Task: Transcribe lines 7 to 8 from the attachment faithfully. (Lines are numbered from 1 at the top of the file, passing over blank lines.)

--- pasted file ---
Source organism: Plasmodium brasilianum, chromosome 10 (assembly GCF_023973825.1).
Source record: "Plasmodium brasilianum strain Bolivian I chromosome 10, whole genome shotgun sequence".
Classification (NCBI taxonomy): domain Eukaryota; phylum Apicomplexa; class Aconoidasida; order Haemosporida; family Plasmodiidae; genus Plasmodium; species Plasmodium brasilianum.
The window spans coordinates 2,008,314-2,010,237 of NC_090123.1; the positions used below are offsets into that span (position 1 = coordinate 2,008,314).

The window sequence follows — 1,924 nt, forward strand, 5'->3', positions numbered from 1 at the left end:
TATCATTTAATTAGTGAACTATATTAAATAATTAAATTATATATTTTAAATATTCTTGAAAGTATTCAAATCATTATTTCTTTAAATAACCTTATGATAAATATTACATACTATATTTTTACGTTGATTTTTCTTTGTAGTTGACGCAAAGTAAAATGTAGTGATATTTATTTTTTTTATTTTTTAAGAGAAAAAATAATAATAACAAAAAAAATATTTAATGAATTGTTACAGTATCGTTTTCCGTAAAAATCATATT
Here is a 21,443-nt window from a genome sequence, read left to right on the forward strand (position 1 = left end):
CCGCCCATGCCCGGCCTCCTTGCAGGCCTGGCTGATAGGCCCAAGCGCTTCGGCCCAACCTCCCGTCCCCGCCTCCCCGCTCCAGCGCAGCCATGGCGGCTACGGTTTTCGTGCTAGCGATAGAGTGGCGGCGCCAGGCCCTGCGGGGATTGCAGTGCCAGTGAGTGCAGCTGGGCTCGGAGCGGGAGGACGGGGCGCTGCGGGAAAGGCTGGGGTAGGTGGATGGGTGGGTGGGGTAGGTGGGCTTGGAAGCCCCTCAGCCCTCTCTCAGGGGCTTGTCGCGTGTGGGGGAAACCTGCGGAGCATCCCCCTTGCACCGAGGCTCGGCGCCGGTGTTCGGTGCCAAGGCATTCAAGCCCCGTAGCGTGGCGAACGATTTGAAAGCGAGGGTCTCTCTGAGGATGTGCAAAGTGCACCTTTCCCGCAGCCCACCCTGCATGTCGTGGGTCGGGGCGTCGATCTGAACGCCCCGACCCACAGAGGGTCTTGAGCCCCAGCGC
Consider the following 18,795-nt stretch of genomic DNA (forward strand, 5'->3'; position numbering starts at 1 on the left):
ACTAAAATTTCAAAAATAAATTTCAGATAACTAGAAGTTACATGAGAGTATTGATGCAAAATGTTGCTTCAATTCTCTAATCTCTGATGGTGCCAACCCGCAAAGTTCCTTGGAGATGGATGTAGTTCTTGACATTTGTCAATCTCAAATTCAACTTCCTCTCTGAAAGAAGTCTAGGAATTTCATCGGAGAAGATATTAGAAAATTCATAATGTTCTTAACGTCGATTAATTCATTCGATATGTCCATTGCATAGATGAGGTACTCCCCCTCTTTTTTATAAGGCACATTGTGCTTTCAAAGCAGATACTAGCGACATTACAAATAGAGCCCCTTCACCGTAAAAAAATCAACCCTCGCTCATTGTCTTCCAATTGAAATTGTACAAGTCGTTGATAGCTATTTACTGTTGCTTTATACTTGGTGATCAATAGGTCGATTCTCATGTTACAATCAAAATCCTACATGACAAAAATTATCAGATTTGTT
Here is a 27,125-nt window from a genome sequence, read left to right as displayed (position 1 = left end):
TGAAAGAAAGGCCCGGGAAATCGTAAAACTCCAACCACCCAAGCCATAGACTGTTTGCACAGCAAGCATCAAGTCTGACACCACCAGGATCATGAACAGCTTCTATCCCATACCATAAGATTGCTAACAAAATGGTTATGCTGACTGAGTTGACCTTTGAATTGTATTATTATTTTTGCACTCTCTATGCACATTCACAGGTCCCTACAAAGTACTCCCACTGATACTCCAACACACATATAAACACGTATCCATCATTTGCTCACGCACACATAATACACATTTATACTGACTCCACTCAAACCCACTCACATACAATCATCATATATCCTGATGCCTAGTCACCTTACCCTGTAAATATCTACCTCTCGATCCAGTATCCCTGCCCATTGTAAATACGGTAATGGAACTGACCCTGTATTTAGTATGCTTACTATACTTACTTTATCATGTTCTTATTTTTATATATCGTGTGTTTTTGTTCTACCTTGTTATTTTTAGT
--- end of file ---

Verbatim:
Here is a 21,443-nt window from a genome sequence, read left to right on the forward strand (position 1 = left end):
CCGCCCATGCCCGGCCTCCTTGCAGGCCTGGCTGATAGGCCCAAGCGCTTCGGCCCAACCTCCCGTCCCCGCCTCCCCGCTCCAGCGCAGCCATGGCGGCTACGGTTTTCGTGCTAGCGATAGAGTGGCGGCGCCAGGCCCTGCGGGGATTGCAGTGCCAGTGAGTGCAGCTGGGCTCGGAGCGGGAGGACGGGGCGCTGCGGGAAAGGCTGGGGTAGGTGGATGGGTGGGTGGGGTAGGTGGGCTTGGAAGCCCCTCAGCCCTCTCTCAGGGGCTTGTCGCGTGTGGGGGAAACCTGCGGAGCATCCCCCTTGCACCGAGGCTCGGCGCCGGTGTTCGGTGCCAAGGCATTCAAGCCCCGTAGCGTGGCGAACGATTTGAAAGCGAGGGTCTCTCTGAGGATGTGCAAAGTGCACCTTTCCCGCAGCCCACCCTGCATGTCGTGGGTCGGGGCGTCGATCTGAACGCCCCGACCCACAGAGGGTCTTGAGCCCCAGCGC